Patellofemoral arthroplasty versus total knee arthroplasty in patients with isolated patellofemoral osteoarthritis.

Diane L. Dahm, Walid Al-Rayashi, Khaled Dajani, Jay P. Shah, Bruce A. Levy, Michael J. Stuart

Research output: Contribution to journalArticlepeer-review

78 Scopus citations


We identified all patients at our institution who underwent patellofemoral arthroplasty (PFA) or total knee arthroplasty (TKA) as treatment for isolated patellofemoral arthritis (PA) between January 2003 and December 2005. Twenty-three PFA and 22 TKA patients met inclusion criteria. Mean age was 60 years and 69 years, respectively (P = .01). Mean follow-up was 29 months (range, 24 to 49 months) in the PFA group and 27 months (range, 24 to 33 months) in the TKA group. Mean postoperative Knee Society Clinical Rating System scores were 89 and 90 in the PFA and TKA cohorts, respectively. Mean UCLA scores were 6.6 and 4.2, respectively (P<.0001). Mean blood loss (P = .03) and hospital stay (P = .001) were significantly lower among PFA patients. Linear regression analysis showed that blood loss, hospital stay, and functional outcomes were not affected by age as an independent variable. No significant complications occurred in the PFA group. There was one deep vein thrombosis in the TKA group. We conclude that PFA yields clinical outcomes comparable to that of TKA as treatment for isolated PA and may be a less invasive option for this select subgroup of patients.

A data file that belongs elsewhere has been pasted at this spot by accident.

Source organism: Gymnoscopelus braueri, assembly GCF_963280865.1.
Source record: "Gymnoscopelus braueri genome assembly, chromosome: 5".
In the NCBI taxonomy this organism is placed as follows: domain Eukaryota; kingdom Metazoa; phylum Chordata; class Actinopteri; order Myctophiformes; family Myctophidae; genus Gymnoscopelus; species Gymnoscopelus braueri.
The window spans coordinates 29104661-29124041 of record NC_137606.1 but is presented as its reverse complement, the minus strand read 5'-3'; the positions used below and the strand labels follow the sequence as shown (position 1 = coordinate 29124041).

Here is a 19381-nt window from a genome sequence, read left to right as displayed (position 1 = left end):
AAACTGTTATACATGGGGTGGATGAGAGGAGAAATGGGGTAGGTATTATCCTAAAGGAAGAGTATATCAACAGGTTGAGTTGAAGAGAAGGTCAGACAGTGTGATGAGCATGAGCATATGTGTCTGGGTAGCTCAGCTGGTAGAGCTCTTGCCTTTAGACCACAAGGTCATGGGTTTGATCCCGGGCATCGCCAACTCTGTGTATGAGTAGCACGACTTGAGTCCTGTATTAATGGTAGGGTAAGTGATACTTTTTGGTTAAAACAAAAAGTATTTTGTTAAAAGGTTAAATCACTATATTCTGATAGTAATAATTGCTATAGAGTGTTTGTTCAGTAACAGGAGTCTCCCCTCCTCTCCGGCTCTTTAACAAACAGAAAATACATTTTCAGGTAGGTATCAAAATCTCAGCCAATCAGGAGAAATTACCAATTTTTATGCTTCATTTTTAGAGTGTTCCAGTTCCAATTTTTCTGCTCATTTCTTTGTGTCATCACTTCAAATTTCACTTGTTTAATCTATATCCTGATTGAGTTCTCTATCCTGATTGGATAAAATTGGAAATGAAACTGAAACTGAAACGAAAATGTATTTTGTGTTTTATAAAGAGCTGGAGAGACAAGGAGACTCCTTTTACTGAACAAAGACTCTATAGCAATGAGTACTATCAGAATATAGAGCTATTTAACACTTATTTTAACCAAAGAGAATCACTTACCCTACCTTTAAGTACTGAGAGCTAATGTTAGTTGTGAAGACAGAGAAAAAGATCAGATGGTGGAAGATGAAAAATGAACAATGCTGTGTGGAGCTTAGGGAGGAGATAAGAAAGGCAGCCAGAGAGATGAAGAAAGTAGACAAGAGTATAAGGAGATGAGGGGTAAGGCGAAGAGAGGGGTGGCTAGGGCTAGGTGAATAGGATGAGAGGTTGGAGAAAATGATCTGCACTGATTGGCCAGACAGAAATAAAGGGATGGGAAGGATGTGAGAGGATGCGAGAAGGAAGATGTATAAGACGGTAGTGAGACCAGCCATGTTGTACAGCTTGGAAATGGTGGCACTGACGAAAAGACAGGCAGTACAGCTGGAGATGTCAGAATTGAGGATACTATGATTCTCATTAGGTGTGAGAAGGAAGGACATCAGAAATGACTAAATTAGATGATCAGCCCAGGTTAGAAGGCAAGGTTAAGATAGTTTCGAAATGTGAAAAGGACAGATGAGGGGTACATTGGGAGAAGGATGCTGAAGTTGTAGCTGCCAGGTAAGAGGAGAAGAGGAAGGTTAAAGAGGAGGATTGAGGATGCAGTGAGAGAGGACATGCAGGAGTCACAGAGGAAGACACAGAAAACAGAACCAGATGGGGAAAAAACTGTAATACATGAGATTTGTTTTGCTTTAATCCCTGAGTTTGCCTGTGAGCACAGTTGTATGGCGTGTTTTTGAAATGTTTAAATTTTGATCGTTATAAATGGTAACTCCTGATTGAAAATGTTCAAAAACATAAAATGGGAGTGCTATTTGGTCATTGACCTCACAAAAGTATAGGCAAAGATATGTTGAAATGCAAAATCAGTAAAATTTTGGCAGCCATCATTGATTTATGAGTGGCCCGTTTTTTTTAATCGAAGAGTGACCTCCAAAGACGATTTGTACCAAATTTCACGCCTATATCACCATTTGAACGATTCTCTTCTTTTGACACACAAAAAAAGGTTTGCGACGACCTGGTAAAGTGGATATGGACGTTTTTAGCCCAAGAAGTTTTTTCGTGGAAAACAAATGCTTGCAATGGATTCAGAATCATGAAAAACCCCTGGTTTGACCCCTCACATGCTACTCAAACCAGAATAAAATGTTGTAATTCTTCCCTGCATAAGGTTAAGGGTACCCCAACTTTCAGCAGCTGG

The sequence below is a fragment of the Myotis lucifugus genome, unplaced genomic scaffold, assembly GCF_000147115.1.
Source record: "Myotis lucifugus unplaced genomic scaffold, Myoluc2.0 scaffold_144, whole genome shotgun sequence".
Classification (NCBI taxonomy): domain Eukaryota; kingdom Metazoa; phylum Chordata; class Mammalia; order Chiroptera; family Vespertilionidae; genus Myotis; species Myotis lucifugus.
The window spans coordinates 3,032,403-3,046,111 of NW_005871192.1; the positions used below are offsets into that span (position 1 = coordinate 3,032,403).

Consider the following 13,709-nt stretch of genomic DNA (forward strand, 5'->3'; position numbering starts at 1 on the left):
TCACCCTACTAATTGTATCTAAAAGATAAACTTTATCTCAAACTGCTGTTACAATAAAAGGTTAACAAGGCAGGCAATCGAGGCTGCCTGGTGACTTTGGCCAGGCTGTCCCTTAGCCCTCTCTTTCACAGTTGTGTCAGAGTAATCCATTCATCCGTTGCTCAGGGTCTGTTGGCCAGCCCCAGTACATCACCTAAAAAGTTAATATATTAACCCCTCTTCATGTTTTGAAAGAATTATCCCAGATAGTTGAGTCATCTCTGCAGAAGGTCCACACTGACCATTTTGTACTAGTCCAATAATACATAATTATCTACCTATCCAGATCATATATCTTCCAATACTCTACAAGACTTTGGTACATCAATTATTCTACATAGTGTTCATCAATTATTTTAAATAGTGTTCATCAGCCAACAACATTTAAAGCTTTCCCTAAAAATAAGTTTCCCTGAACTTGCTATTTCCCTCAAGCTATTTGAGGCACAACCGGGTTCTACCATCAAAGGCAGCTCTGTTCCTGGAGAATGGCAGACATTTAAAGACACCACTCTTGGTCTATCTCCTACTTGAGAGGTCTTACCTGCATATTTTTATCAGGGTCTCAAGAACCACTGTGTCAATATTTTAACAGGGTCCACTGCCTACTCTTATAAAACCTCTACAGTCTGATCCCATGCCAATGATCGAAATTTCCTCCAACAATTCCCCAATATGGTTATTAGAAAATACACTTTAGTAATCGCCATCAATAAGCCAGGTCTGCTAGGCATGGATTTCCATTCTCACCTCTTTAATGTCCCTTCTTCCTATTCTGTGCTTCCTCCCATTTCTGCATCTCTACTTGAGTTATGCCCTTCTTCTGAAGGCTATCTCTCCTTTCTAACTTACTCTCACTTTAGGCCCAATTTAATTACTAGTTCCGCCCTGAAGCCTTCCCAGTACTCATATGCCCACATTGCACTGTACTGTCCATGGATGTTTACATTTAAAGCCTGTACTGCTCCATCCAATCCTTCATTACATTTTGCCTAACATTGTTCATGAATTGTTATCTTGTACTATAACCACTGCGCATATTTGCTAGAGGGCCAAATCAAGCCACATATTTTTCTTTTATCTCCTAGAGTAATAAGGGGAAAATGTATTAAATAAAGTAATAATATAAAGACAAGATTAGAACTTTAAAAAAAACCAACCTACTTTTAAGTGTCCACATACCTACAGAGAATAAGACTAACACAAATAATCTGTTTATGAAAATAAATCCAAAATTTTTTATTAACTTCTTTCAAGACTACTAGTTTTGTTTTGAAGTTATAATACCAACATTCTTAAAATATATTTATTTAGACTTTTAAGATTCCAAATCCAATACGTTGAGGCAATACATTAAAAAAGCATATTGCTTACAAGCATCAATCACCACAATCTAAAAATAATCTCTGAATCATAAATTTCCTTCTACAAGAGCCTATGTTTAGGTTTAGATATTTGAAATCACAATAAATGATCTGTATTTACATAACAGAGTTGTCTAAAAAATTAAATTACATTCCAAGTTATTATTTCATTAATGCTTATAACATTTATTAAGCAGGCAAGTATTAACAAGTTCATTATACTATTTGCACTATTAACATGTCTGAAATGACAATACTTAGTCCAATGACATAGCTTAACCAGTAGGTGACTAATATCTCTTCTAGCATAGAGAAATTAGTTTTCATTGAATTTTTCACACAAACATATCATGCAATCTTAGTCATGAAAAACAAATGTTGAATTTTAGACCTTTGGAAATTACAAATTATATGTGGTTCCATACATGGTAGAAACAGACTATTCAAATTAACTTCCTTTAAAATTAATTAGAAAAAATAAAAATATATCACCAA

Original languageEnglish (US)
Pages (from-to)487-491
Number of pages5
JournalAmerican journal of orthopedics (Belle Mead, N.J.)
Issue number10
StatePublished - Oct 2010

ASJC Scopus subject areas

  • General Medicine


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